Monday, December 28, 2009

The Vilna Gaon on Doctors and The Chafetz Chaim on Health

I wanted to share with you (without comment) two fascinating stories, one from the GR"A(The Vilna Gaon), and the other from the Chafetz Chaim, each giving us a glimpse of their uniqueness and greatness. The first story I saw in the Kuntres,(booklet) "Verapo Yirapeh", quoted by the tzadik, Rav Zundel Salanter,ZT"L and confirmed by Rav Chaim Kanievsky, Shlit"a.

Once the GR"A went to visit his sick brother, Reb David, and found two prominent physicians present, one from Amsterdam, and one from S. Petersburg. Asked the GR"A,"What do you need doctors for, is not Ha-Shem the Healer of the sick?" Countered the physician from Amsterdam, "Was is without reason that Ha-Shem created doctors and medicinal therapies?" To which the GR"A responded, "And was it without reason that
Ha-Shem created pigs? (Of course, for he created them) for the uncircumcised and the impure. So too, doctors were created for gentiles but not for Jews. For we have
Ha-Shem who heals the sick and creates medicines and medicinal therapies." Now concerning this anecdote, Rav Chaim Kanievsky makes two qualifications: one, the GRA's statement only applied to select individuals on a very high level. Two, the GRA's statement that "just as pigs were created for gentiles, so too the path of medicine was created for gentiles" refers to a time when Jews are on the same level as they were at the giving of the Torah. But today, it is certainly appropriate to utilize medicine as we are no longer on such a high level.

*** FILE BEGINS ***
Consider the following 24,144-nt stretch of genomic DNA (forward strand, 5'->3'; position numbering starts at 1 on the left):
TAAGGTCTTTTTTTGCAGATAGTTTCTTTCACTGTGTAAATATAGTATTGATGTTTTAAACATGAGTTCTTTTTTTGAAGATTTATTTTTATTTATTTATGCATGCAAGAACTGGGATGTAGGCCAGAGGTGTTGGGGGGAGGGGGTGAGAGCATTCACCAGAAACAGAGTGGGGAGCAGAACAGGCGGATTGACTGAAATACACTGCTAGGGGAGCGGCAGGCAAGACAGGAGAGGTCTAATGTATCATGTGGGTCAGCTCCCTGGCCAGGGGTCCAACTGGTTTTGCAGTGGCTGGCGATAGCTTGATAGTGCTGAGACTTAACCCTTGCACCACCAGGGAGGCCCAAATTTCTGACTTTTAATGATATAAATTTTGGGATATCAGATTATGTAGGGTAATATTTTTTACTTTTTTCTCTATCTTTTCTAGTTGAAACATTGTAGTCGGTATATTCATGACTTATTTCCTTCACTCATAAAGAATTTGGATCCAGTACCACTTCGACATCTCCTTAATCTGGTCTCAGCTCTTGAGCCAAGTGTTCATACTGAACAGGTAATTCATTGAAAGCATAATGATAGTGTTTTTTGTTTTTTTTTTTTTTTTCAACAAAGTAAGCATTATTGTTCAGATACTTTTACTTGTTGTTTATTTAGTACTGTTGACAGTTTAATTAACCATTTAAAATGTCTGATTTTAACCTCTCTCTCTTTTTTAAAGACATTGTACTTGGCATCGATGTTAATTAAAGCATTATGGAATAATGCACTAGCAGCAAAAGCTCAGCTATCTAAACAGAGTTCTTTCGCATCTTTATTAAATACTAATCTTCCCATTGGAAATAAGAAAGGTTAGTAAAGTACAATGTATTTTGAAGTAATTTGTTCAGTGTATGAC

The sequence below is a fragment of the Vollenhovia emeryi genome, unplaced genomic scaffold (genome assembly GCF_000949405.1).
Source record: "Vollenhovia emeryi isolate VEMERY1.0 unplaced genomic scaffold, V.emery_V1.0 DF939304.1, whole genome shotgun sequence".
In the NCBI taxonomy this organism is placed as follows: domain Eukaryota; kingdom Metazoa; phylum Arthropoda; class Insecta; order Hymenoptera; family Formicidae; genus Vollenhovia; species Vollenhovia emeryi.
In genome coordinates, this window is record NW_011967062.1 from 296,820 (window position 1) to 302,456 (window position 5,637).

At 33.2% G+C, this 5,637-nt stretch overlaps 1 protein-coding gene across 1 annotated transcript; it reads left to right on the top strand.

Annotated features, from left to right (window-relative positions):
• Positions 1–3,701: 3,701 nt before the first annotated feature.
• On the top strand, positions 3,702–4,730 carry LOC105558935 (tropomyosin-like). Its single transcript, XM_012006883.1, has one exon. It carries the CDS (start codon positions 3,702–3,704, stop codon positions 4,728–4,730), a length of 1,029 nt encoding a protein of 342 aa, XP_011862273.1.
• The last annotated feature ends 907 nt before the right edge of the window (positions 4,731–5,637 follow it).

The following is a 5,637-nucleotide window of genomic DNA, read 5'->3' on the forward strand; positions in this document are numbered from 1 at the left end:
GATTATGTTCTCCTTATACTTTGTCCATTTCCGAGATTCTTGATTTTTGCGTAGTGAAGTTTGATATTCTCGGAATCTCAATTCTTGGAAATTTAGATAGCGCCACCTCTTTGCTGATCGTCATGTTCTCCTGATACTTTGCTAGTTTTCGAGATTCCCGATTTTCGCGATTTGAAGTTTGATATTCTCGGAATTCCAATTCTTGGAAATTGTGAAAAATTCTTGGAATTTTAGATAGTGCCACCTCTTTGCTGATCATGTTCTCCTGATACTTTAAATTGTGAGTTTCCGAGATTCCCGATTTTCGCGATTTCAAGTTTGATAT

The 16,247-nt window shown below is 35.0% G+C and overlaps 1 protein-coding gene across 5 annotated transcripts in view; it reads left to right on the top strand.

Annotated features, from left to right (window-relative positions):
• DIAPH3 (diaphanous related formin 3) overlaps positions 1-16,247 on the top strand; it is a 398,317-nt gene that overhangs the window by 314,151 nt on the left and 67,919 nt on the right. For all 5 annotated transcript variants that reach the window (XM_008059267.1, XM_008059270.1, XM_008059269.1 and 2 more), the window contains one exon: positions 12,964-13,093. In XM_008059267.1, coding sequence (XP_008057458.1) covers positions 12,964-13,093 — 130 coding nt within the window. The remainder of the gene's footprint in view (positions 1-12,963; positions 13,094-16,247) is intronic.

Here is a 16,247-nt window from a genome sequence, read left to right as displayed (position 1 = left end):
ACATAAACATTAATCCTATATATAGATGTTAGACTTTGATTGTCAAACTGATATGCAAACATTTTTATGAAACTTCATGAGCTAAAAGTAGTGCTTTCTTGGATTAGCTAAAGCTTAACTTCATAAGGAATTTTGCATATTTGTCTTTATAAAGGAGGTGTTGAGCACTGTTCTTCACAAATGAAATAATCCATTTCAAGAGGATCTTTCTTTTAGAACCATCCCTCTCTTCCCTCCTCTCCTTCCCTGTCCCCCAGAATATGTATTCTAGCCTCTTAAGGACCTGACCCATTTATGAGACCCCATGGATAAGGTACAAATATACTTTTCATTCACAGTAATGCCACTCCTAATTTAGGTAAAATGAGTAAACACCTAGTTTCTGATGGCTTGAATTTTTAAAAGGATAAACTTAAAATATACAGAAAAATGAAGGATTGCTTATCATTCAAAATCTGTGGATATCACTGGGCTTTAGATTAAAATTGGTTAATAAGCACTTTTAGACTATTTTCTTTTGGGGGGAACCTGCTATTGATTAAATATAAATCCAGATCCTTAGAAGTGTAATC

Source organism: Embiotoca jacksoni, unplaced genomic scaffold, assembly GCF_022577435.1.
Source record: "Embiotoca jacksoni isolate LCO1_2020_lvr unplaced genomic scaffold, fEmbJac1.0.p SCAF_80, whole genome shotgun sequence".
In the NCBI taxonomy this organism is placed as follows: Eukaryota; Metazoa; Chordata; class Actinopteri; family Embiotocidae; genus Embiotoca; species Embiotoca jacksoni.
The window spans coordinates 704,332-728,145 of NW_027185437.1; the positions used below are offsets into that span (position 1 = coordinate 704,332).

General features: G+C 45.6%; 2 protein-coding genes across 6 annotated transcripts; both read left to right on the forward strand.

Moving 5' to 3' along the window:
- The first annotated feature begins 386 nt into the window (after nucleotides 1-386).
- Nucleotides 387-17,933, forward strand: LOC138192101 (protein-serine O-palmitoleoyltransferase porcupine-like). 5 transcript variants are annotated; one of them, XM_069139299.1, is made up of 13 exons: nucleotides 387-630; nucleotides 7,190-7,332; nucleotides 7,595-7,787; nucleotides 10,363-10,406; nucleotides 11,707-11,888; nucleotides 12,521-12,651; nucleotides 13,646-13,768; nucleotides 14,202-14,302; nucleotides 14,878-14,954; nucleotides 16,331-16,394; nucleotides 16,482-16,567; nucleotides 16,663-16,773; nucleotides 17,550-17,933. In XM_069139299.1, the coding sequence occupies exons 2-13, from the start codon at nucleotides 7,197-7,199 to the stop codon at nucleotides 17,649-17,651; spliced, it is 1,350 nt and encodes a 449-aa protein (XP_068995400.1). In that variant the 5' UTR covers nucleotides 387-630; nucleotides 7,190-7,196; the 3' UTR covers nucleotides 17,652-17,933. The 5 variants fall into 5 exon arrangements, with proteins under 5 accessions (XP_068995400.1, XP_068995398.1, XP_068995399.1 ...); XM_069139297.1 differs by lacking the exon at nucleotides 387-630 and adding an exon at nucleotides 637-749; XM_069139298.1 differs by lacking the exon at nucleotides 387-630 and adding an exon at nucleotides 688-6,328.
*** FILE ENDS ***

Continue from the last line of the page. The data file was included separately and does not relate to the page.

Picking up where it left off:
The second story comes from the book, "Chaim Briyim k'halacha", which quotes from one of the Chafetz Chaim's students in the Radin Yeshiva, Rav Pesachya Menkin, ZT"L, originally told over in the magazine, Sha'are Tzion. "The love that the Chafetz Chaim had for those who learned Torah was the love of a father for his children. He wasn't satisfied merely to gather Torah students together in one place, and it wasn't enough for him to worry about their spiritual needs, but he also concerned himself with their material needs with extra love. I remember that when I learned in Radin in the summer of 5663 (1903), our great teacher of blessed memory, came to the ezras nashim (the women's section of the yeshiva), as was his holy custom, each Monday and Thursday to teach us mussar before ma'ariv prayers. Were we ever astonished, when we heard the non-conventional "mussar" emanating from his holy lips: 'Don't overdo learning Torah. A person needs to protect his body so that it doesn't weaken nor get sick. Therefore one needs to rest, to regenerate and to pursue keeping one's mind clear. One should take a walk towards evening, or sit in ones room and rest, and if at all possible, even wash oneself in the river to strengthen one's body. For excessive rigor in learning comes from the advice of the evil inclination who encourages one to overdo learning, weakening one's body over time, and actually preventing one from learning Torah,causing one to lose any reward that he may have accrued. And from my own body I can see, recalling the days of my youth, when I learned beyond what my body was capable of handling, and as a result, I weakened my eyes to the point where my doctors commanded me not to learn any sefer in depth for two years! So isn't it obvious from this, that "over" diligence comes from the advice of the evil inclination? And furthermore, if someone actually becomes sick, Heaven forbid, and by neglecting one's health as a result of over-diligence in learning, his life is shortened, what can he possibly say in his defense before the heavenly court?' And so on continued the Holy Chafetz Chaim for 20 more minutes. Our master zealously guarded the health of the Yeshiva boys, making sure that they wouldn't learn when it was time to sleep, and on more than one occasion, he would arrive in the beis hamedrash late at night and in his inimitable sweet manner, insist that it was a mitzva for the yeshiva boys to stop learning and go to sleep, at times even climbing onto a stool himself, and extinguishing the lights in the beis hamedrash.

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